Register Interface

This tutorial will introduce you to the register interface component and how it can be used to create easy and reliable interfaces to your designs.

Overview

The register interface component takes over a serial port (typically from the AVR interface component) and create an address based interface. You can then issue read and write requests over the Mojo's USB port to specific addresses. By default, these addresses have no meaning. They are simply a way for you to differentiate the requests. Both the data and address values are 32 bits wide.

Example

Let's create a quick example that will map the LEDs on the Mojo to address 0. That way we can read and write to address 0 to change the value of the LEDs.

Create a new project based on the AVR Interface example.

Now open up the components library and add the Register Interface component, which can be found under Interfaces.

We now need to hook it up to the serial port of the AVR Interface in mojo_top.luc.

module mojo_top (
    input clk,              // 50MHz clock
    input rst_n,            // reset button (active low)
    output led [8],         // 8 user controllable LEDs
    input cclk,             // configuration clock, AVR ready when high
    output spi_miso,        // AVR SPI MISO
    input spi_ss,           // AVR SPI Slave Select
    input spi_mosi,         // AVR SPI MOSI
    input spi_sck,          // AVR SPI Clock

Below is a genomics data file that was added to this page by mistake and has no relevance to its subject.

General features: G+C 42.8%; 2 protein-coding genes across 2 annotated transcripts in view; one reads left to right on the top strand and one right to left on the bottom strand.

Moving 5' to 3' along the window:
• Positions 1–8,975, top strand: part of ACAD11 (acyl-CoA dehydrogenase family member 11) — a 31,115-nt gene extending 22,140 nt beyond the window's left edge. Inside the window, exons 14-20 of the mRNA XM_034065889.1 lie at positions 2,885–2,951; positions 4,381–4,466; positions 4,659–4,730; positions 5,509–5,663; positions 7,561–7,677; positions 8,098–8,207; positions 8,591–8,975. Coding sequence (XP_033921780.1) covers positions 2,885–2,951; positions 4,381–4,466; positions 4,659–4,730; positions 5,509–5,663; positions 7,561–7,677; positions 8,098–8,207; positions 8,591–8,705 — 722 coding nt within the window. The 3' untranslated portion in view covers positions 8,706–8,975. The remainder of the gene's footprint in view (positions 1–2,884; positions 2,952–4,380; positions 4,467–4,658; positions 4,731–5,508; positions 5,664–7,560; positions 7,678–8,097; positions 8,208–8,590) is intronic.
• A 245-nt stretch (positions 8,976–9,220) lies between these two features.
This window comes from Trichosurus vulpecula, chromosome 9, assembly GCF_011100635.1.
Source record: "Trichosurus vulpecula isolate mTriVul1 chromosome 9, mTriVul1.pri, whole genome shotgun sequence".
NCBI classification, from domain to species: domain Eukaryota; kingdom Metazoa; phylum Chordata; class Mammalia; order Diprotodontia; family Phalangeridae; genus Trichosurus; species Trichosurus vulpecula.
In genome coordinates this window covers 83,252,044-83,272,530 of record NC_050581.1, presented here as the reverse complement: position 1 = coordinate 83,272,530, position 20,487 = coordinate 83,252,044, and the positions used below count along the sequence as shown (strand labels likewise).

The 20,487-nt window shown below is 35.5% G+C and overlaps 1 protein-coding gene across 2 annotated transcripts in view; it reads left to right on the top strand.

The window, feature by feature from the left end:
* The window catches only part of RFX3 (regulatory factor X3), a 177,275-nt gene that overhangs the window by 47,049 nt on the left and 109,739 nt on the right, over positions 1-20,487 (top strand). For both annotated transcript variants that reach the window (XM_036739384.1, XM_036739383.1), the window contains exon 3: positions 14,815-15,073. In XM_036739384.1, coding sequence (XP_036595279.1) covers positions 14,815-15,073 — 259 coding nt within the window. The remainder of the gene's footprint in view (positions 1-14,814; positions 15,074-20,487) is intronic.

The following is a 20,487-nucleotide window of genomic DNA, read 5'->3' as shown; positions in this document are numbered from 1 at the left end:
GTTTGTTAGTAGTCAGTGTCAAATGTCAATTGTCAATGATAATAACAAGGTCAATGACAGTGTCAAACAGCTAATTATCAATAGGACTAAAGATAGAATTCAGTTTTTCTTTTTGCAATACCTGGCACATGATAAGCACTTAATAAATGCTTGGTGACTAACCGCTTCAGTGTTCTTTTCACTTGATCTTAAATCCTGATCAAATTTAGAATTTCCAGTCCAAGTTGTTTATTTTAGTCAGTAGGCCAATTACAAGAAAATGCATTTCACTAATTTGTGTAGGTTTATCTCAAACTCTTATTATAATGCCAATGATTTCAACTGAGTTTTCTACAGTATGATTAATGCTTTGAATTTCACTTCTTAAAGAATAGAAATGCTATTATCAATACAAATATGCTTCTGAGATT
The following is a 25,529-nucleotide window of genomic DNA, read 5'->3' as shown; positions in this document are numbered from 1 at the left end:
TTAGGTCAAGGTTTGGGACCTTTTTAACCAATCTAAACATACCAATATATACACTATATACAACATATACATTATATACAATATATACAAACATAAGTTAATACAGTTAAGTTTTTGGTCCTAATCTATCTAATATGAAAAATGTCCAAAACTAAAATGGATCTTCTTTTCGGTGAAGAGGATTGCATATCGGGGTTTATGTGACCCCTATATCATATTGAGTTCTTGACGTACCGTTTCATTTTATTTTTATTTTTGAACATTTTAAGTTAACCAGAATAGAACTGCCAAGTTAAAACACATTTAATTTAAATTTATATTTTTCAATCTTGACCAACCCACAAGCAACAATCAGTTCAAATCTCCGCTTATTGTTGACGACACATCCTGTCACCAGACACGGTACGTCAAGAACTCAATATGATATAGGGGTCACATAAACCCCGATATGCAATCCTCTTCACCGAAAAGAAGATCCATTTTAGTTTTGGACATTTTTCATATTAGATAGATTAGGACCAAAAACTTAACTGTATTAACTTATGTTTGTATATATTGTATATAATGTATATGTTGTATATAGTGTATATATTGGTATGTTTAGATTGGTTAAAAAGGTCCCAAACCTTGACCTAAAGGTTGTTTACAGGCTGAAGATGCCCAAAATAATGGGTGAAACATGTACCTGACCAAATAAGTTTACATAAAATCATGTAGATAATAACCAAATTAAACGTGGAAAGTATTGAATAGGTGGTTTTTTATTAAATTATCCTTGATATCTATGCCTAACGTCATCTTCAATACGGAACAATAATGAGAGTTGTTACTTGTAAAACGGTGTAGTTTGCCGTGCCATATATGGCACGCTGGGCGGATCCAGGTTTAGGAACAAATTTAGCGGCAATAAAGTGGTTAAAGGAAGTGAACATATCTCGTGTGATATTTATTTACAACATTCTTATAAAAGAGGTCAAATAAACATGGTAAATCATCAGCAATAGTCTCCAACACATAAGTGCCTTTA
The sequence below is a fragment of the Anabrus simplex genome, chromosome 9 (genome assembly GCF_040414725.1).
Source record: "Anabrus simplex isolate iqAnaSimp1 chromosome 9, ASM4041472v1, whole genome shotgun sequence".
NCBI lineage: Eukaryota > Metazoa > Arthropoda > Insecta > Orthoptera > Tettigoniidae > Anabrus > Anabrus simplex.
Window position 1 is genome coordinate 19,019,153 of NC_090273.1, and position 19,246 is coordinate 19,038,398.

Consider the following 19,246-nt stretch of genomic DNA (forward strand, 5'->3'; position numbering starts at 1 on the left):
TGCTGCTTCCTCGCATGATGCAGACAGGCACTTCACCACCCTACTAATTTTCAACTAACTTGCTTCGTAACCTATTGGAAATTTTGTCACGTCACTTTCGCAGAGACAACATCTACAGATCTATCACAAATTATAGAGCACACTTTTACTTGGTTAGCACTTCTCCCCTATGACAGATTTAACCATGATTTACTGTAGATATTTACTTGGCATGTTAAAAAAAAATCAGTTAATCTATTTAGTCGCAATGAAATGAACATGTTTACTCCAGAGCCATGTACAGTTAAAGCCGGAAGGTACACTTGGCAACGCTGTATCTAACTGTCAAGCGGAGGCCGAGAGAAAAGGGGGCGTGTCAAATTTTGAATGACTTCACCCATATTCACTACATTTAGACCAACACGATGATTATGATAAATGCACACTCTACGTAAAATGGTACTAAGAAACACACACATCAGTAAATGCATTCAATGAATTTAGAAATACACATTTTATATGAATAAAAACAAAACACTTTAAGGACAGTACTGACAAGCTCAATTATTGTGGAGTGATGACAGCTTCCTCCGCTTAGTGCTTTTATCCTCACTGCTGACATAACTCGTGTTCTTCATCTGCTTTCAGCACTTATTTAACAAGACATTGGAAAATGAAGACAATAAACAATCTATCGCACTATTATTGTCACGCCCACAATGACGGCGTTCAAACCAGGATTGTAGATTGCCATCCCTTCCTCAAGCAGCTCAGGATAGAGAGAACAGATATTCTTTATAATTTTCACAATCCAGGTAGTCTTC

output spi_channel [4], // AVR general purpose pins (used by default to select ADC channel)
    input avr_tx,           // AVR TX (FPGA RX)
    output avr_rx,          // AVR RX (FPGA TX)
    input avr_rx_busy       // AVR RX buffer full
  ) {
  
  sig rst;                  // reset signal
  
  .clk(clk) {
    // The reset conditioner is used to synchronize the reset signal to the FPGA
    // clock. This ensures the entire FPGA comes out of reset at the same time.
    reset_conditioner reset_cond;
    
    .rst(rst){
      // the avr_interface module is used to talk to the AVR for access to the USB port and analog pins
      avr_interface avr;
      reg_interface register;
    }
  }
  
  always {
    reset_cond.in = ~rst_n; // input raw inverted reset signal
    rst = reset_cond.out;   // conditioned reset
    
    // connect inputs of avr
    avr.cclk = cclk;
    avr.spi_ss = spi_ss;
    avr.spi_mosi = spi_mosi;
    avr.spi_sck = spi_sck;
    avr.rx = avr_tx;
    avr.channel = hf;           // ADC is unused so disable
    avr.tx_block = avr_rx_busy; // block TX when AVR is busy
    
    // connect outputs of avr
    spi_miso = avr.spi_miso;
    spi_channel = avr.spi_channel;
    avr_rx = avr.tx;
    
    register.rx_data = avr.rx_data;
    register.new_rx_data = avr.new_rx_data;
    avr.tx_data = register.tx_data;
    avr.new_tx_data = register.new_tx_data;
    register.tx_busy = avr.tx_busy;
    
    register.regIn.drdy = 0;    // default to no data
    register.regIn.data = 32bx; // don't care

    led = 0;          // turn LEDs off
  }
}

Now we only have to deal with the register interface and we can ignore the AVR interface.

Take a look at the reg_interface.luc file.

global Register {
  struct master {                                 // master device outputs
    new_cmd,                                      // 1 = new command
    write,                                        // 1 = write, 0 = read
    address[32],                                  // address to read/write
    data[32]                                      // data to write (ignore on reads)
  }
  struct slave {                                  // slave device outputs
    data[32],                                     // data read from requested address
    drdy                                          // read data valid (1 = valid)
  }
}
    // Register Interface
    output<Register.master> regOut,               // register outputs
    input<Register.slave> regIn                   // register inputs